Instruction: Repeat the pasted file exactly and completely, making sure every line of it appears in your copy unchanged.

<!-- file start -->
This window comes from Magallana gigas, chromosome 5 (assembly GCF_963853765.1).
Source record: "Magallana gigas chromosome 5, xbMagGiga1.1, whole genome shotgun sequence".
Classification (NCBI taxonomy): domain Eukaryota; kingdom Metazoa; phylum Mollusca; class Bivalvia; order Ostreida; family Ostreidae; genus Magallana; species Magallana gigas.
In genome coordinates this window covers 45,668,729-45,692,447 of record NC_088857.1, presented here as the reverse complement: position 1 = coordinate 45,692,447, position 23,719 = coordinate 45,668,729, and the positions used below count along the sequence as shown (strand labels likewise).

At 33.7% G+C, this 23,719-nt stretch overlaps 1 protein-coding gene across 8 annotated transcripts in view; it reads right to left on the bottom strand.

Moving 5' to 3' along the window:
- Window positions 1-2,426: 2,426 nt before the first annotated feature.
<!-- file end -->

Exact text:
This window comes from Magallana gigas, chromosome 5 (assembly GCF_963853765.1).
Source record: "Magallana gigas chromosome 5, xbMagGiga1.1, whole genome shotgun sequence".
Classification (NCBI taxonomy): domain Eukaryota; kingdom Metazoa; phylum Mollusca; class Bivalvia; order Ostreida; family Ostreidae; genus Magallana; species Magallana gigas.
In genome coordinates this window covers 45,668,729-45,692,447 of record NC_088857.1, presented here as the reverse complement: position 1 = coordinate 45,692,447, position 23,719 = coordinate 45,668,729, and the positions used below count along the sequence as shown (strand labels likewise).

At 33.7% G+C, this 23,719-nt stretch overlaps 1 protein-coding gene across 8 annotated transcripts in view; it reads right to left on the bottom strand.

Moving 5' to 3' along the window:
- Window positions 1-2,426: 2,426 nt before the first annotated feature.